Main Menu

Grass Roots Group Urges a ‘New Deal for St. Pete’

Anthony Jones | New Deal for St. Pete | Neighborhoods


Members of the People’s Budget Review say St. Petersburg’s elected officials should strive to give residents what they need – affordable housing, expanded educational opportunities, and a living wage.

ST. PETERSBURG – Sewers, the Pier., the Rays – probably the three most talked about issues in the race for mayor.

But are they the issues the community cares most about?

Not according to the People’s Budget Review, a grass-roots organization that has reviewed the St. Petersburg city budget for the past five years and surveyed residents about their priorities. They’ve then taken those priorities to elected officials in an effort to have those concerns and needs reflected in the city’s spending. This election year, they’ve stepped up their efforts and come up with a plan called “New Deal for St. Petersburg” that, they say, reflects the true needs and wishes of city residents. Among those needs: affordable housing, expanded educational opportunities, and a living wage.

“We have other issues that need to be addressed” not just sewers, the Pier and the Rays, said Brother John Muhammad, the Tampa Bay Regional Lead for SEIU Florida. Muhammed is heading up the New Deal for St. Pete proposal.

The idea, he said, is to “inject other issues into the narrative and and unite the community around an agenda.”

The New Deal for St. Pete has four broad objectives with specific actions to reach those goals:


  • No more displacement of residents through gentrification.
  • Greatly expand affordable housing and land trusts.
  • Make the heart of all economic development designed to bring capital into the communities, not extract the capital that exists.
  • Provide support for community led plan for economic development and growth.


  • Convene a conference between the city, light industry and manufacturing, urban agriculture proponents, green job creators, and unions and community groups at the Pinellas Technical College to coordinate workplace development, succession and apprenticeship programs. Target economically distressed areas of the city for recruitment.
  • Design and implement early education and mentorship programs in conjunction with city recreation centers.


  • Develop Financial Empowerment Centers that help residents in building their wealth through financial literacy, credit repair, fiscal planning and provide the opportunity through local financial institutions for low interest micro loans. Put the payday lenders out of business.
  • Coordinate and assist in community and worker owned cooperatives, beginning with a community owned grocery co-op on the South Side.


  • Pass a living wage ordinance with minimum wages moving to $15 an hour over a short period of time for city contractors, temporary employees and part timers.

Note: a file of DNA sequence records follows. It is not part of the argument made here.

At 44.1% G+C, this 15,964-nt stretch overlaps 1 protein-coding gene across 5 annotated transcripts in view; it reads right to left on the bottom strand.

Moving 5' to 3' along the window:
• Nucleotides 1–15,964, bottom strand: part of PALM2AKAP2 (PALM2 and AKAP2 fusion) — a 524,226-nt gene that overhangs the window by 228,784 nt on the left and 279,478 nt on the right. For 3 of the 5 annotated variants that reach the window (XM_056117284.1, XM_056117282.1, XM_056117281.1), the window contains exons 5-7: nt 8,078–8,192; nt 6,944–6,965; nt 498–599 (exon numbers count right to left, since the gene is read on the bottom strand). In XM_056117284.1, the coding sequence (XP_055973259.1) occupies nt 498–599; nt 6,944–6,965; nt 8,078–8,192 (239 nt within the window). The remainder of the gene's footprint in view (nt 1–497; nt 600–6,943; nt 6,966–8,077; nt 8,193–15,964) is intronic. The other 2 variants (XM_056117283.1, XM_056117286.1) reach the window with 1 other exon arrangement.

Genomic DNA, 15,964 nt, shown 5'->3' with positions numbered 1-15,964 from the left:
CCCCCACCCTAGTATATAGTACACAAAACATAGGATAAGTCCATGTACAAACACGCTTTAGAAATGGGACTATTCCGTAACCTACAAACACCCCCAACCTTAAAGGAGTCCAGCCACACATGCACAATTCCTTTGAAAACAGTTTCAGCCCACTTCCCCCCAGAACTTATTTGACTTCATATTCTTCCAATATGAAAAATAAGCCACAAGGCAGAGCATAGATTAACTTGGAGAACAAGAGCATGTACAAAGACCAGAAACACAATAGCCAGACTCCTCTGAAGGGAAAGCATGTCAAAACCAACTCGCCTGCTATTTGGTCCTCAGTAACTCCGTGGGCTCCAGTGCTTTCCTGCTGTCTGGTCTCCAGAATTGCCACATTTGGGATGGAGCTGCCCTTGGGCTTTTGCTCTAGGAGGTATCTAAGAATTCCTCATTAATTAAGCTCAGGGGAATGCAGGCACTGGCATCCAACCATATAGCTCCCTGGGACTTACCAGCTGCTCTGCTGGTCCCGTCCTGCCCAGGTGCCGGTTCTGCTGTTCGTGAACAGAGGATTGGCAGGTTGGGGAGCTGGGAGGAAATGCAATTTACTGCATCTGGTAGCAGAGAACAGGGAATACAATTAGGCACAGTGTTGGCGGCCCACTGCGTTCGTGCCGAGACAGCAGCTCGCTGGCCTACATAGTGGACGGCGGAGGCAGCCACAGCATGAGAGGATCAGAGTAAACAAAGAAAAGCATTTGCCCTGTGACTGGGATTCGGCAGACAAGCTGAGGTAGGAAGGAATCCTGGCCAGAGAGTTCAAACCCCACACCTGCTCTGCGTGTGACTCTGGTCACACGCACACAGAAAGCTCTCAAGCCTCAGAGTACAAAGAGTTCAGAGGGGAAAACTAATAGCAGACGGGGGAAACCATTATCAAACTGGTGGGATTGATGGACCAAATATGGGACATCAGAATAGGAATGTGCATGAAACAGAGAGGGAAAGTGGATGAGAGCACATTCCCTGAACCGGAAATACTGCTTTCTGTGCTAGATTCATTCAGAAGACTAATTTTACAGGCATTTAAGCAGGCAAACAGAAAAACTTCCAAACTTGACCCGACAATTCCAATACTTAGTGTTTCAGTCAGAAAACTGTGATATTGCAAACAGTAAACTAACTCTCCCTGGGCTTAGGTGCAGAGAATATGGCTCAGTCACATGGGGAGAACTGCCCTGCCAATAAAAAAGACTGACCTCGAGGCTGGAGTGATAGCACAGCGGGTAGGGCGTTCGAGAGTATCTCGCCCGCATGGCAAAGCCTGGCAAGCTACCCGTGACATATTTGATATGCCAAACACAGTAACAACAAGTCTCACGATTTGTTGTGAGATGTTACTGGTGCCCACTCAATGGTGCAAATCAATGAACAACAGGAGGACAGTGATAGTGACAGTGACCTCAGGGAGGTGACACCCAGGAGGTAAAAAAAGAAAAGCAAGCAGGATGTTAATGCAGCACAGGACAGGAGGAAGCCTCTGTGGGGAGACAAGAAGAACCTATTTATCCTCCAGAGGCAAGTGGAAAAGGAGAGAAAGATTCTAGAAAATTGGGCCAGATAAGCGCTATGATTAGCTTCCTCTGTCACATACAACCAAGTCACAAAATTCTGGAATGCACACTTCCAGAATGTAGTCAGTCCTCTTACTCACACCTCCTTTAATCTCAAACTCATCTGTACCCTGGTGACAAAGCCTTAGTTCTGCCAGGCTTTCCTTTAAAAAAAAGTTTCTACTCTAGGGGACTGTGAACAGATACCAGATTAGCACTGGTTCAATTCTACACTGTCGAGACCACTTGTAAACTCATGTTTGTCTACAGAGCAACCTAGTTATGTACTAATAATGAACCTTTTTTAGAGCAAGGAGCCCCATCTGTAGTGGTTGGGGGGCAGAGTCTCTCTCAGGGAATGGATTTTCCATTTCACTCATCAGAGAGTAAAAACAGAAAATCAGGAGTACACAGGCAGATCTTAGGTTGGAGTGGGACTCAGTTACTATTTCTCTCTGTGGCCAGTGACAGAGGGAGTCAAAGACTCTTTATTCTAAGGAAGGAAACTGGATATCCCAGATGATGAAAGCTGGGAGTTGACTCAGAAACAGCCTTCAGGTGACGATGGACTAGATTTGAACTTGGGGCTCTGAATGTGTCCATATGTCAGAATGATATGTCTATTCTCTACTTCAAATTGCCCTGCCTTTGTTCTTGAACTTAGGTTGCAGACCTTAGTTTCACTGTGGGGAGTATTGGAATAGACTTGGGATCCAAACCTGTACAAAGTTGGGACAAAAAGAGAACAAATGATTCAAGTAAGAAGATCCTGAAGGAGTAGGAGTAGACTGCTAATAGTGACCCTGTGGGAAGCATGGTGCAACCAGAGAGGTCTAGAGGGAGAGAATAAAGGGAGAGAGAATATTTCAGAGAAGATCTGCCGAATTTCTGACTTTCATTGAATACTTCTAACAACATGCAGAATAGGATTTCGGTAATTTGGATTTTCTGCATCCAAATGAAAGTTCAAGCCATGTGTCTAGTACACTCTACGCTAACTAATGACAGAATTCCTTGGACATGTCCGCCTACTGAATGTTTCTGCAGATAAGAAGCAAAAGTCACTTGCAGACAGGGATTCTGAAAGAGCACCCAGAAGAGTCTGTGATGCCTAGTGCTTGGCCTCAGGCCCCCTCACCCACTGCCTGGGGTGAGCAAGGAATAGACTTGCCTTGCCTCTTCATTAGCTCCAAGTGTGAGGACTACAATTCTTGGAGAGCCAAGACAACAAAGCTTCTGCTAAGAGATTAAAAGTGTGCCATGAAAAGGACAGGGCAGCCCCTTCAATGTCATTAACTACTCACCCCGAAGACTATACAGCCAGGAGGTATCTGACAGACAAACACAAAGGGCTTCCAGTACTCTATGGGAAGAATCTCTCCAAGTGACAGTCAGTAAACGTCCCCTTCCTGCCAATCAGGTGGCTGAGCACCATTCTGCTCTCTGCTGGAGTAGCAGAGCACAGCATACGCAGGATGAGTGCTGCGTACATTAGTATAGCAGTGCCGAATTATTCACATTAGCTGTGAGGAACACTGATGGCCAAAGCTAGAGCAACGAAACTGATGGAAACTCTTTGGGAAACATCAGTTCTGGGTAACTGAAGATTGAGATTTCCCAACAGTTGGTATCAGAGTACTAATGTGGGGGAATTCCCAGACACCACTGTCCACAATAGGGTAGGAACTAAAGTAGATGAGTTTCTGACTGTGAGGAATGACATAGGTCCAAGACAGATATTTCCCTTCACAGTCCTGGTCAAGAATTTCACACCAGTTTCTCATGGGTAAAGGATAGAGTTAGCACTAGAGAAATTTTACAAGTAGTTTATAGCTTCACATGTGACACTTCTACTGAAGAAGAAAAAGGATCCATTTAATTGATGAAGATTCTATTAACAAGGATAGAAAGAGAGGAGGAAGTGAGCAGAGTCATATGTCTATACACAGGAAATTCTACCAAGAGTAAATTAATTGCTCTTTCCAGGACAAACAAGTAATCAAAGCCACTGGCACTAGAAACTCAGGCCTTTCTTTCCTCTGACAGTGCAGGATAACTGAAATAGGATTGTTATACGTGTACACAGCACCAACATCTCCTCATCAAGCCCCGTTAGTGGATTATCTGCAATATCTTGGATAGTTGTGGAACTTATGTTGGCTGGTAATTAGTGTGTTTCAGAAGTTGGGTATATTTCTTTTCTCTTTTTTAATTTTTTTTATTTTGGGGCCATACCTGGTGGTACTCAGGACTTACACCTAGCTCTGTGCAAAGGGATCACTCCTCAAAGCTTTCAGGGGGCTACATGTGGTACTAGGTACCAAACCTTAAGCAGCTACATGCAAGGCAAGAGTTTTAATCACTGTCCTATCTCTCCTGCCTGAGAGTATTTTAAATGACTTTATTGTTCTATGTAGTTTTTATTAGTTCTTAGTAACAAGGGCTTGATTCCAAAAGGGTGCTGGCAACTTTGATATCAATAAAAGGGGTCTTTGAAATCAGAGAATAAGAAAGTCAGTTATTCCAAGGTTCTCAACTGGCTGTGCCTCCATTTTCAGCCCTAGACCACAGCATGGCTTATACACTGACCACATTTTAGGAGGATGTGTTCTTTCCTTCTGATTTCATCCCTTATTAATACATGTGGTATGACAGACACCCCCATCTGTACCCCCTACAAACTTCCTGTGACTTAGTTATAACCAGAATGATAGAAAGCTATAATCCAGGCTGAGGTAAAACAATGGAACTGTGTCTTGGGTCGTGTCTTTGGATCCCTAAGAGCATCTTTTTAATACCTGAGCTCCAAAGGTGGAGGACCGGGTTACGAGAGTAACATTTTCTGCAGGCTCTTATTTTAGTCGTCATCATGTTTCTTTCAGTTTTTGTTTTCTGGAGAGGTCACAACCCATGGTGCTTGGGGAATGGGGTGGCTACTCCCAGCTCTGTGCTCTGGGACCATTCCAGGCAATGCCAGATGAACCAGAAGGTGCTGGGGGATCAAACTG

• Require that developers sign community benefit agreements within the city of St Pete with community organizations and institutions where development occurs, around wages and services to be provided to the community in question.
  • Work towards restorative justice for all by banning the box on employment forms. [Banning the box refers to an international movement by civil rights groups and advocated for ex-offenders to persuade employers to eliminate a box on employment applications asking about the applicant’s criminal history.]

Denise Deja, who receives about $1,234 a month from Social Security disability, said affordable housing is extremely important to her. She, like many people on fixed and low incomes, pays greater than 50 percent of her monthly income on rent. In her case, rent is $900 a month although she’s recently halved that by getting a roommate.

The need for affordable housing, Deja said, is an issue that cuts across the entire city to anyone who earns low wages, from those in the hospitality and fast food industry to secretaries and others in white collar jobs. It’s a problem that’s becoming worse across the city as older housing is destroyed to make way for high-end condominiums.

One possible solution, Deja said, is for the city to require developers to set aside a certain number or percentage of units in a condo or apartment complex for those on low incomes.

“There’s a lot of different ways you can do affordable housing,” Deja said.

For information about the People’s Budget Review and the New Deal for St. Pete, go to

Photo shows Anthony Jones, CEO of Bright Community Trust, discussing affordable housing. By Anne Lindberg, TB Reporter.

Peoples Budget Review | New Deal for St Pete | Affordable Housing | Politics | Neighborhoods | Tampa Bay News | TB Reporter

#PeoplesBudgetReview #NewDealforStPete #AffordableHousing #Politics #Neighborhoods #TampaBayNews #TBReporter